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. Last Updated: 07/27/2016

Fatherland Speaks Out Against Chechen War




Opposition to the war in Chechnya gained political momentum this weekend, when the centrist Fatherland-All Russia coalition joined the liberal Yabloko party in criticizing the Russian military's actions in the breakaway republic.


In a discussion on NTV's current affairs program Itogi, newly elected Fatherland-All Russia deputy Georgy Boos said that what began as an "anti-terrorist operation" had escalated into a full-scale war, which the bloc could not support.


Throughout the election campaign, Fatherland-All Russia leader and Moscow Mayor Yury Luzhkov wavered in his position on Chechnya. The bloc as a whole was reluctant to take a unified stance and most of the members, including bloc leader Yevgeny Primakov, did their best to steer clear of the subject. It seemed as though Luzhkov & Co. were not ready to question a popular war and the popular prime minister waging it.


But on Sunday's "Itogi," Boos, who headed the Fatherland-All Russia's campaign headquarters, laid out the party's criticism.


"We supported the government as long as we were dealing with an anti-terrorist operation, and not a large-scale ... war, which was not prepared for, on a territory with a large civilian population. And right now that is what is happening," Boos said.


In the hodgepodge coalition of Fatherland-All Russia, Boos is allied with Luzhkov, who is hardly known to be a champion of rights, let alone the rights of Chechens. When two Moscow apartment buildings were bombed in September, Luzhkov further tightened his restrictive registration system for nonresident "guests of the capital" and Chechens in Moscow said they were harassed by the police and denied registration.


But in the last weeks of the election campaign, Luzhkov was quoted in the Russian press criticizing the high number of civilian casualties in much the same tone as Boos used Sunday, though he later retreated slightly.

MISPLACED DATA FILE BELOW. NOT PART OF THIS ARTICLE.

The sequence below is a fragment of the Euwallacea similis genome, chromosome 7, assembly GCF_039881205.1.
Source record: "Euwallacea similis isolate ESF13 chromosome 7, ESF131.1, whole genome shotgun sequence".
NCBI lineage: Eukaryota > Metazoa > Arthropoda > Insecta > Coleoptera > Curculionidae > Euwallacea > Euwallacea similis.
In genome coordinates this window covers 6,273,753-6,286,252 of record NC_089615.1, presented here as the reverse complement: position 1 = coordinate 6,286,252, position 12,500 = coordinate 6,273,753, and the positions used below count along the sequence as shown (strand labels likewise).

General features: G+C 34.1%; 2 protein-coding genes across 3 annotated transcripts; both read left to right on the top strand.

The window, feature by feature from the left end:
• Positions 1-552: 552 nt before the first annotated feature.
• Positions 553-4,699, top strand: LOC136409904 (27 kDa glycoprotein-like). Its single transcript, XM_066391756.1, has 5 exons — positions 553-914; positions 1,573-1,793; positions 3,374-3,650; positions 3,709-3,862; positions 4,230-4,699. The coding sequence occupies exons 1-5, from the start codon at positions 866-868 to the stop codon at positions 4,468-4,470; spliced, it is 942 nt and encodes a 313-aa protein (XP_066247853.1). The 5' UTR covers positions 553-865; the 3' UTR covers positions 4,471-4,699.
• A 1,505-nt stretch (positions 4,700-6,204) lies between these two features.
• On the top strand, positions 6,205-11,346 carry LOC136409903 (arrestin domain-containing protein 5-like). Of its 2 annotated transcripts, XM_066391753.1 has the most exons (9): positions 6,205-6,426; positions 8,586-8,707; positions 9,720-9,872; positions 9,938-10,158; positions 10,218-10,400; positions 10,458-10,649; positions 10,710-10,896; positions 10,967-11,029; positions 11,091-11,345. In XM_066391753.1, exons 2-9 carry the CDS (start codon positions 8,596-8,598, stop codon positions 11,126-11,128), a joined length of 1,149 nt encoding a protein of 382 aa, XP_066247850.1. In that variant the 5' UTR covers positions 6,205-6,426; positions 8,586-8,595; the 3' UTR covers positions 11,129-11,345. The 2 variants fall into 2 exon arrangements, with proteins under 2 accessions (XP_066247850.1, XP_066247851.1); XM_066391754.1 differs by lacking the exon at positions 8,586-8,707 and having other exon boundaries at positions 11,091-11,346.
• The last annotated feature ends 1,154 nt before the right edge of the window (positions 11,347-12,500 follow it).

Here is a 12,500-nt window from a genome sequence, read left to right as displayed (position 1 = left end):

Boos extended his criticism to Prime Minister Vladimir Putin, whose popularity left him virtually untouchable during the often harsh campaign.


"At this point his actions are only the actions of a strong hand bringing order to Chechnya. There are no economic actions, no victories on the international arena," Boos said. "Here we see only - and I apologize - inaction."


Boos said that if the government did not rethink its strategy in Chechnya, "we may have to review our support of the government in this area."


It is not clear to what extent Fatherland-All Russia will remain a unified force in the State Duma.


The bloc essentially split last week, when its leaders decided to create one eponymous faction and two smaller groups. One of them, Russia's Regions, will unite regional forces supported by powerful governors who tend to be more willing to cooperate with the Kremlin than Luzhkov. The other gro up will consist of Agrarians who broke from the Communists to join Fatherland-All Russia.


While most commentators are portraying the bloc's plans to form separate groups as a schism, the bloc's leaders maintain they are still allies and will form a joint council to coordinate the work of all three groups.


Among the other four politicians participating in Sunday's "Itogi," only Yavlinsky was critical of the government's Chechnya policy.


Sergei Kiriyenko of the Union of Right Forces, flamboyant nationalist Vladimir Zhirinovsky - who declared Sunday he would make a third bid for the presidency next year - and Ivan Melnikov, deputy leader of the Communist Party, all reiterated their support for the government's policy.


As a self-proclaimed liberal, Kiriyenko was put in a tough spot during Sunday night's discussion, during which host Yevgeny Kiselyov asked him if his party might become an ally of Yabloko's on the Chechnya issue.


"I don't think this is a topic for discussions about allies or enemies. This is a tragedy for the country," he said.